Corey Mintz

(Photo illustration by Justin Poulson)

You’ll see more carbon labels in the grocery store next year. Here’s what they mean.

Carbon labels tell consumers the environmental impact of oat milk, dish soap and more. Do they work?
Nora Gray’s Cardarelli couldn’t wait to ditch takeout once patios reopened: ‘The experience we give only translates in the dining room’ (Photograph by Will Lew)

COVID forced restaurants to face a choice: adapt or die. What changes will stick?

The pandemic turned restaurants into grocery stores. Now that in-person dining is back, the industry could be forever changed.
Third-party delivery platforms have based their business models on access to cheap labour (Nathan Denette/CP)

The truth about Uber Eats, DoorDash and Skip the Dishes

Corey Mintz: It only took a global pandemic to realize that third-party delivery platforms are absolutely terrible for the restaurant industry. We need that recognition to grow to their treatment of workers, too.
A couple picnics in isolation during the coronavirus pandemic. (Afton Almaraz/Getty)

A guide to pandemic picnic etiquette

Corey Mintz: If we all agree that socially distanced outdoor gatherings, like picnics, are the safest way to see friends, here’s how to do it right
Potatoes are seen in Halifax on Nov. 28, 2016. There are 200 million French fry potatoes in Canada already harvested. (Andrew Vaughan/CP)

Can Canadians eat their way through this French fry surplus?

Corey Mintz: There are plenty of deep fryer-equipped vehicles sitting dormant right now. Load them up with potatoes, sanitizer and start driving through town, distributing spuds. Why not swirl that up with some national pride?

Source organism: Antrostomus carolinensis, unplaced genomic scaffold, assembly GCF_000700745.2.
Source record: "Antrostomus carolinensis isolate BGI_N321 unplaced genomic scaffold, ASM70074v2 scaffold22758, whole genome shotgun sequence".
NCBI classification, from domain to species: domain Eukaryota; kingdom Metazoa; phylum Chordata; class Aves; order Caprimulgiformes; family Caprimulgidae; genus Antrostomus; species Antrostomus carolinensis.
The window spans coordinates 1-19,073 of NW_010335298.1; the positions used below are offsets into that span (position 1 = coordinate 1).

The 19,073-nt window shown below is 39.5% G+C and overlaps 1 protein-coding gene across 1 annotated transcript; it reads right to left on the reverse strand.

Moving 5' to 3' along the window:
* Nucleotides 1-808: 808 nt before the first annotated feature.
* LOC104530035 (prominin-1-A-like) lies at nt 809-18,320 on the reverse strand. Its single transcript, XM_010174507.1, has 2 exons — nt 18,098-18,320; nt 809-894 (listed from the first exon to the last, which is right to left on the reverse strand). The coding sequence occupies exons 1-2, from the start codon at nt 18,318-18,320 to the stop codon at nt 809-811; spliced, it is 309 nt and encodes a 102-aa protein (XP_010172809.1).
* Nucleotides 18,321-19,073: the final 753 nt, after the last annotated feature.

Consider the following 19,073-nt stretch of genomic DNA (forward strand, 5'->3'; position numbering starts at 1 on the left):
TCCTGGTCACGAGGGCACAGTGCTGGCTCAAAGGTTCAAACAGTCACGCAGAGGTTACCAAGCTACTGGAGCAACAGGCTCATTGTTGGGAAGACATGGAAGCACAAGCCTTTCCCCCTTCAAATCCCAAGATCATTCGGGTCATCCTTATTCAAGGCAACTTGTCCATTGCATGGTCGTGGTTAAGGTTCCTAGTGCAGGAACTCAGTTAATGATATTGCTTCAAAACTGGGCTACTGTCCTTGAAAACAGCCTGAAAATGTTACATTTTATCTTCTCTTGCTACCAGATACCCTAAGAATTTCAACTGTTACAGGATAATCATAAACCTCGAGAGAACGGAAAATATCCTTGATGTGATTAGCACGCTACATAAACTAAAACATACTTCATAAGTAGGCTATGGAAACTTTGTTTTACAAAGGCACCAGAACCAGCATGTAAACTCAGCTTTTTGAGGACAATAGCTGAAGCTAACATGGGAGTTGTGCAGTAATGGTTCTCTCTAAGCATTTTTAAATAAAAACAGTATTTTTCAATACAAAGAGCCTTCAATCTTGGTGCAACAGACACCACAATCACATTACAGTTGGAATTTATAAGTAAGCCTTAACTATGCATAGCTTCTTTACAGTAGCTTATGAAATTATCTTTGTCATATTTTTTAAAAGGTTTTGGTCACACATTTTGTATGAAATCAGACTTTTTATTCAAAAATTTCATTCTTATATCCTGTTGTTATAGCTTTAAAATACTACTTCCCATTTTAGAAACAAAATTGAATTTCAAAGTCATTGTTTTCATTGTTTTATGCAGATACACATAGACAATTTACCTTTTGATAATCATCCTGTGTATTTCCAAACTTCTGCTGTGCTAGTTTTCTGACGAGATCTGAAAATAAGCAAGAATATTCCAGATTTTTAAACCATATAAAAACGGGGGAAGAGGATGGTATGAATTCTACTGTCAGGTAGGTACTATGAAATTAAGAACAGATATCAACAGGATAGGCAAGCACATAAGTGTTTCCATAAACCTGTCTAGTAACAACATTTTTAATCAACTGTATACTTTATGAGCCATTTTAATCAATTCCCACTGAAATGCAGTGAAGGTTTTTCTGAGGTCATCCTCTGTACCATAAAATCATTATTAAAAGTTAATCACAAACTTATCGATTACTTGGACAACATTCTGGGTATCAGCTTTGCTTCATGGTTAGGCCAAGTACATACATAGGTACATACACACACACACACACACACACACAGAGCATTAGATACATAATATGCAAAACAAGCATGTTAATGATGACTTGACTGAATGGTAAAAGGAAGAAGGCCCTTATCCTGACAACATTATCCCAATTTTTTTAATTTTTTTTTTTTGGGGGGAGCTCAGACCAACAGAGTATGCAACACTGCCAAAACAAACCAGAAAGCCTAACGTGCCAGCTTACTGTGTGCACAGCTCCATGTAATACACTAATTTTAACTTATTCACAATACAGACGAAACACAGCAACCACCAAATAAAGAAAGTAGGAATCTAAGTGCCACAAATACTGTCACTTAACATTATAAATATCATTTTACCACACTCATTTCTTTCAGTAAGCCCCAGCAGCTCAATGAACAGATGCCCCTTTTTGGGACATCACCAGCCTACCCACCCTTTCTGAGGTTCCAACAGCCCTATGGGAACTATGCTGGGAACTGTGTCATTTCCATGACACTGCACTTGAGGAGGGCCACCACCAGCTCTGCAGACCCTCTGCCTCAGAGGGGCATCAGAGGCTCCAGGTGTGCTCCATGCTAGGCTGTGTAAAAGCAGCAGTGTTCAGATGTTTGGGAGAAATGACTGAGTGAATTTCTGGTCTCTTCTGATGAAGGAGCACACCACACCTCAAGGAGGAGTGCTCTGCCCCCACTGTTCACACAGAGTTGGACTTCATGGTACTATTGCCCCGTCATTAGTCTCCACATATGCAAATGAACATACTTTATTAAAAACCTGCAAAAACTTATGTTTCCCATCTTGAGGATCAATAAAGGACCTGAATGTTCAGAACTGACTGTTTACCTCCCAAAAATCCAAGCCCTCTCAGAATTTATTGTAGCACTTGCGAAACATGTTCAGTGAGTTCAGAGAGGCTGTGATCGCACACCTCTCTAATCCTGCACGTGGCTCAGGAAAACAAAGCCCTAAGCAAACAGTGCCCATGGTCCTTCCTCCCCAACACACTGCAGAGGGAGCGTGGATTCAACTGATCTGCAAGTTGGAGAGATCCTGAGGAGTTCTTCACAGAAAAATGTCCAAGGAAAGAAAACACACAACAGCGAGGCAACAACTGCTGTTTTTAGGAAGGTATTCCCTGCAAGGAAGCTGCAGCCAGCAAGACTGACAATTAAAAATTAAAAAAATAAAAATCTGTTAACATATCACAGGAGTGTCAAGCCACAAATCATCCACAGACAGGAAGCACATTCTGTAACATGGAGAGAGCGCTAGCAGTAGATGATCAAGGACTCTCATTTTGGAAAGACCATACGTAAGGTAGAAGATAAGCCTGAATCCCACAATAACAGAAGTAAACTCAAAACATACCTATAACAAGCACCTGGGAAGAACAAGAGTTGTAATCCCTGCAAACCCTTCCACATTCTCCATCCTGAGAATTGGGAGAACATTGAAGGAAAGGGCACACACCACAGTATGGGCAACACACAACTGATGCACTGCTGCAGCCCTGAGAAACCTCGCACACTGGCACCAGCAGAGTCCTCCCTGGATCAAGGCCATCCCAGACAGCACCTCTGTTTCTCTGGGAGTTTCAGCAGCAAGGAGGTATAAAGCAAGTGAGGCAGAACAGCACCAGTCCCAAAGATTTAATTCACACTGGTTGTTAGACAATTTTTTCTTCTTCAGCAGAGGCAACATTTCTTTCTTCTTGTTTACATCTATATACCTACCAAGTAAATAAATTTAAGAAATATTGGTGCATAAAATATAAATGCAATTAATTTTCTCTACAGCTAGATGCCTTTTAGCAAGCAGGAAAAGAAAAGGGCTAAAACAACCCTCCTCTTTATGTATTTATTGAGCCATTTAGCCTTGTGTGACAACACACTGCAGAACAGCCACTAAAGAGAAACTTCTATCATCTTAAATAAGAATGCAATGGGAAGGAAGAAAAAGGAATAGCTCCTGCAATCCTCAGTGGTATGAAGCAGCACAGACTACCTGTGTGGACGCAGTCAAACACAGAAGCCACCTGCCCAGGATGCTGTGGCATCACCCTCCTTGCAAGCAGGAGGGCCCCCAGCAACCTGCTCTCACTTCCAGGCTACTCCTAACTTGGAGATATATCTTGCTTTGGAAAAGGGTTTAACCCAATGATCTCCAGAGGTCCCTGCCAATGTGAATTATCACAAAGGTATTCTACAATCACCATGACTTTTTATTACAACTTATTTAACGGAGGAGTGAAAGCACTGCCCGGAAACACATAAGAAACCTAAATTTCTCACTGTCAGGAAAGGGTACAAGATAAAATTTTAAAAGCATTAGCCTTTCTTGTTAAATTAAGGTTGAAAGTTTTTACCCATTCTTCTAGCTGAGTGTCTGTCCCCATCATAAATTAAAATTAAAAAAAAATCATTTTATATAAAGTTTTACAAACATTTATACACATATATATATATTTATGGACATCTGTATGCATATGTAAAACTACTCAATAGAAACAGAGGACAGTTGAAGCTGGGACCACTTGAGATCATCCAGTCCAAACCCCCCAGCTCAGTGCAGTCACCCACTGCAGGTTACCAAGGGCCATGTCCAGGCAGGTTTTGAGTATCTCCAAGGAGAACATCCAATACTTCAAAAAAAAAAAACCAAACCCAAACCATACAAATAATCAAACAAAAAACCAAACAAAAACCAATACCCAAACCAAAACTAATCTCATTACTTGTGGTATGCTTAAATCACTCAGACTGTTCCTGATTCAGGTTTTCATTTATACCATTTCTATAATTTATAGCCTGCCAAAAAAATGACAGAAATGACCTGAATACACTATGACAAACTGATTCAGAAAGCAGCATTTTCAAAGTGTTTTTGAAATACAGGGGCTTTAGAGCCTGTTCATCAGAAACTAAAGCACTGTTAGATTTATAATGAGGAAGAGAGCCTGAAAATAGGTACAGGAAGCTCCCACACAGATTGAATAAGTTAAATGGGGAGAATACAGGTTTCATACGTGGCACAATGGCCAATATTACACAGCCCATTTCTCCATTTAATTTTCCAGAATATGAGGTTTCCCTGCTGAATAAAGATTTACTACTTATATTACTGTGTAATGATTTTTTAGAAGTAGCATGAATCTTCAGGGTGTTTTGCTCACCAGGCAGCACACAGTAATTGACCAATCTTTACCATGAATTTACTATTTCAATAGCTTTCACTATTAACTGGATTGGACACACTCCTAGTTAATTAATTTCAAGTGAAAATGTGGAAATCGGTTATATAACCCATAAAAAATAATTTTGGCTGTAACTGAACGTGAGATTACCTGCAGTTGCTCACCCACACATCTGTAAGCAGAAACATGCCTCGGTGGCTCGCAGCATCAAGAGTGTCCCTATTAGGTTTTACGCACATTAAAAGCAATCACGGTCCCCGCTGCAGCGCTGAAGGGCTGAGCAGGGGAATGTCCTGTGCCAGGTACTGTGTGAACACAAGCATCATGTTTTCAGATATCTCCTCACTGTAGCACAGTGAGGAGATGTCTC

Restaurants are offering take out and delivery only as only essential industries are open as the province tried to slow the spread of COVID-19 in Toronto. From Mar. 24, 2020. (Steve Russell/Toronto Star/Getty)

Local restaurants are closing for good. Here’s what we’ll miss.

Corey Mintz: The closure of local, neighbourhood-focused, independently owned restaurants is going to leave a hole in our lives
The cleaning products aisle at a No Frills in Toronto (Photograph by Cole Burston) 

Coronavirus in Canada: What people are panic-buying—and leaving behind

Limes, cauliflower pizza and rendered duck fat are just a few things that shoppers have left behind. Here, a collection of photos featuring what’s left in grocery stores and what to do with them.
A coffee and donut from Tim Hortons is shown at a Coquitlam B.C., location on Thursday, April 26, 2018. (Jonathan Hayward/CP)

Recreating the Tim Hortons menu, for the better

Corey Mintz: So long Dream doughnuts, Oreo iced capps and specialty teas (this isn’t Buckingham Palace). My version of the Tim Hortons menu, which currently features over 90 items, is going down to 18.

Tim Hortons needs to stop dreaming

Corey Mintz: The Dream doughnuts look reasonably similar to their advertised versions, in the way that lesser Hemsworths look like Chris Hemsworth

Did Italian food even exist before Eataly?

Corey Mintz: I question why Torontonians need another place to buy Italian food